Questioning Her Own Questioning: On Leslie Jamison’s ‘Make It Scream, Make It Burn’

March 9, 2020 | 3 books mentioned 5 min read

“The impulse to escape our lives is universal,” Leslie Jamison writes in her new essay collection, Make It Scream, Make It Burn, a book—both directly and indirectly—full of methods to escape the doldrums of daily existence: virtual-world games, travel, near-mythic sea creatures, fairy tales, past lives, the unreality of Las Vegas.

Jamison writes, “Inhabiting any life always involves reckoning with the urge to abandon it—through daydreaming; through storytelling; through the ecstasies of art and music, hard drugs, adultery, a smartphone screen. These forms of ‘leaving’ aren’t the opposite of authentic presence. They are simply one of its symptoms—the way love contains conflict, intimacy contains distance, and faith contains doubt.” These lines capture an attitude that runs through the collection, a particular perspective that adheres together the book’s wide array of subjects and styles: even though the manifestations of our interests and beliefs might look vastly different, the same underlying challenges and desires unite us.

coverJamison is known best for The Empathy Exams, an essay collection from 2014 propelled to international attention by way of its opening piece, a memoir-driven, braided essay investigating the idea of empathy. In many ways, the book was an unlikely hit. Sharing little in common with humorous personal essay collections—which often reach wide audiences and hit bestseller lists—The Empathy Exams uses a wild mix of forms and styles. It was research-based and journalistic as often as it was personal and more reminiscent of the work of writers like Baldwin and Didion.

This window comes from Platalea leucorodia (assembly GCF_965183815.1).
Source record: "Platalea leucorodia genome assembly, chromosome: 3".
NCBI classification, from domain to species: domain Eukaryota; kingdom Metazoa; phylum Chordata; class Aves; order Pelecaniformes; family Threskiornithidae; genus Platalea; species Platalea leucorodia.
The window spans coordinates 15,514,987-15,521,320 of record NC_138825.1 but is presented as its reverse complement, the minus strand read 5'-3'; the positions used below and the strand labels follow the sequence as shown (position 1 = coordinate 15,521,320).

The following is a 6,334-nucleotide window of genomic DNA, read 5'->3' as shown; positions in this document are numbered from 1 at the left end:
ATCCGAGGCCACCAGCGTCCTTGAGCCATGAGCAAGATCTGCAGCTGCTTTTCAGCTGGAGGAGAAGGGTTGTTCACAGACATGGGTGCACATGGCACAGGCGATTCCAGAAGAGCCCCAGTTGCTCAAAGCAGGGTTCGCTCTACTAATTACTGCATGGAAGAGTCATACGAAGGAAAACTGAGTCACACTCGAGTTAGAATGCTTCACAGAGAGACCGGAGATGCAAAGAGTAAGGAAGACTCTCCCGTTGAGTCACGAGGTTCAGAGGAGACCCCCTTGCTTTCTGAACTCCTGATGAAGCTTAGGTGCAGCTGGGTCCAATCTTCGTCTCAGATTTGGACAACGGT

But the magic of The Empathy Exams is simple: Jamison is a stunning writer. She’s an emotionally raw and revealing memoirist; a journalist looking outward with a keen and nuanced eye; a literary critic finding clues to understanding the modern world from the literature of the recent past. In the book, she seems to be Jo Ann Beard, Janet Malcom, and Susan Sontag all wrapped into one. And in the years since its release, The Empathy Exams has become a touchstone; one of those books that other books are frequently compared to.

coverLast year she published The Recovering, a personal and literary history of alcoholism and recovery. But Make It Scream, Make It Burn is the true follow-up for which fans and interested admirers have been waiting. This level of anticipation rarely bodes well. There are so many ways that a follow-up can disappoint and, as great as it is, Make It Scream, Make It Burn will surely disappoint some.

While The Empathy Exams set its tone by beginning with its most personal essay, Make It Scream begins with one of its least personal: “52 Blue,” the story of a lonely whale, singing its own tune, and the humans who turn the whale into a metaphor. It’s perhaps one of the collection’s best essays, but initially it doesn’t seem like an ideal opener; it’s a slow burn, research-heavy, loaded with exposition. It’s only through the second essay—“We Tell Ourselves Stories in Order to Live Again,” a piece about past-life claims—that “52 Blue” is put into thematic context and the work it’s done as an opener suddenly becomes obvious.

“I’d grown deeply skeptical of skepticism itself,” Jamison writes in “We Tell Ourselves Stories in Order to Live Again.” “It seemed easier to poke holes in things—people, programs, systems of belief—than to construct them, stand behind them, or at least take them seriously. That ready-made dismissiveness banished too much mystery and wonder.”

It’s the ultimate essayist move: a writer questioning her own questioning; pushing against the act of pushing against. Though she never addresses where the boundaries of open-minded consideration lie, the essay’s bid for mystery and wonder feels exciting, almost ecstatic. It’s here that the book picks up speed and the collection’s larger themes come into focus: the limitations of doubt, how narrative and metaphor operate in our daily lives, and the universal need to believe in self-improvement. She writes, “Reincarnation struck me as an articulation of faith in the self as something that could transform and stay continuous at once—in sobriety, in love, in the body of a stranger.”